On 26 July, Hansard reported that “In the period July 2006 to June 2007, the Department [of Work and Pensions] spent a total of £3.147m on occupational health services.” With a workforce of 120,000, this equates to about £2 per month per employee, or 10p per working day.
It is extremely difficult for employers to decide what constitutes an appropriate investment in the health of the workforce, and there is limited data to guide them. Typically, blue-chip companies striving to attract the best from a small pool of highly skilled professionals invest heavily.
Their benefits packages include a well-resourced OH team, with nurses, doctors, counsellors, physiotherapists and assorted allied health professionals. Facilities often include an on-site gym or discounted membership to local clubs, as well as light, airy relaxing amenities in which to enjoy lunch, meet colleagues, and recharge batteries. Health promotion programmes are often sophisticated with personal health improvement targets set and measured. Access to external care is enabled through private medical and dental insurance schemes for the worker (and possibly dependents). Staff are attracted and then retained by a competitive health package. The perceived cost of this investment will not seem sustainable to many employers.
Small and medium-sized enterprises (SMEs) most often provide nothing. While they might feel it would be a good idea, it is too difficult, and perceived as bureaucratic and expensive. The chances of things going badly wrong (in terms of health management) are assessed as insignificant by comparison to the perceived cost of occupational health provision. The risk of investing nothing will seem acceptable to many employers.
Public sector employers tend to offer some sort of access to OH. It may be very limited and focused predominantly on sickness absence management, but at least it is available. Many private sector employers feel that managing attendance is a lesser priority.
Some public employers want to set an example, and some, such as the Department for Work and Pensions (DWP) and the NHS, have made this explicit: “The DWP Occupational Health Service is available to all employees and supports the department’s agenda of being an exemplar employer.” This is especially important.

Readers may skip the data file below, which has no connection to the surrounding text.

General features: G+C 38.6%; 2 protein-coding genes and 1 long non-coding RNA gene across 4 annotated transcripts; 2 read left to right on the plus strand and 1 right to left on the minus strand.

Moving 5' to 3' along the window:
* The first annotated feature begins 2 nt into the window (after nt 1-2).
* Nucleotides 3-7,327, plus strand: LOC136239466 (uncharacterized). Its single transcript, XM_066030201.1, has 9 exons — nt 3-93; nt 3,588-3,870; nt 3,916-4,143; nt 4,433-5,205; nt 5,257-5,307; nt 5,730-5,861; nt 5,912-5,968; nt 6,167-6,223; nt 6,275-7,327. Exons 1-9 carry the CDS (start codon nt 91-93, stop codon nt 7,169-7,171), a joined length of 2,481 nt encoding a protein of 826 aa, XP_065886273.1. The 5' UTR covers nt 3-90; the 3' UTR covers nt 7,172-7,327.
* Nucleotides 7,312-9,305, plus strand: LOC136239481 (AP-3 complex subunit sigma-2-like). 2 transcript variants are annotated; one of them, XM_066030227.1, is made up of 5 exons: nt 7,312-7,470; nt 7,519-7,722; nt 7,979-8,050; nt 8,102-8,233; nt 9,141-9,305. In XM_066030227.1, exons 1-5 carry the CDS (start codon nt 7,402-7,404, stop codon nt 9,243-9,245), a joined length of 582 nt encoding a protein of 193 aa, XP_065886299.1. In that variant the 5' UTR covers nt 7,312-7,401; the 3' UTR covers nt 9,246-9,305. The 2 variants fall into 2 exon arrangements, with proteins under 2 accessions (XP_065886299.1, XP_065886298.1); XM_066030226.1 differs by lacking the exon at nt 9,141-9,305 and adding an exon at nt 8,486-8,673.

The DWP is one of the UK’s largest employers. Figures from the latest report on sickness absence in the Civil Service suggest the cost of sickness absence in the DWP is about £90m per year. Knowing the DWP spent about 10p per day per capita on OH sets a unique benchmark. After all, the DWP has an added incentive to set the bar high. When other organisations’ workers are absent due to illness, it is the DWP, not them, that picks up the £12bn bill for incapacity benefit.
Caring employers can be reassured about the costs of OH services. Exemplar services cost about 10p per day. Lesser provision is presumably much cheaper. Litigation-conscious employers can also be reassured about the costs of providing expert health risk management. The Health and Safety Executive is, after all, part of the DWP. The investment in the health of those with the duty to enforce regulatory OH standards is only about 10p per day. And UK employers as a whole can be reassured that an exemplary OH service for all of working age could be provided for about 1/20th of the cost of either incapacity benefit or sickness absence.
The NHS also aspires to be an exemplary employer. Seven years ago, the National Audit Office found a relationship between investment in OH by NHS trusts, and improved workforce health. Trusts were investing two to four times what the DWP does now. Since then, the investment has increased through improved salaries and capital funding.
The occupational health of UK plc is worth far more than just 10p per day. Other public employers should follow the NHS, stop spending money on services, and start investing in the health of the workforce. Then, and only then, can they claim to be an exemplar.
Dr Richard Preece is a consultant occupational physician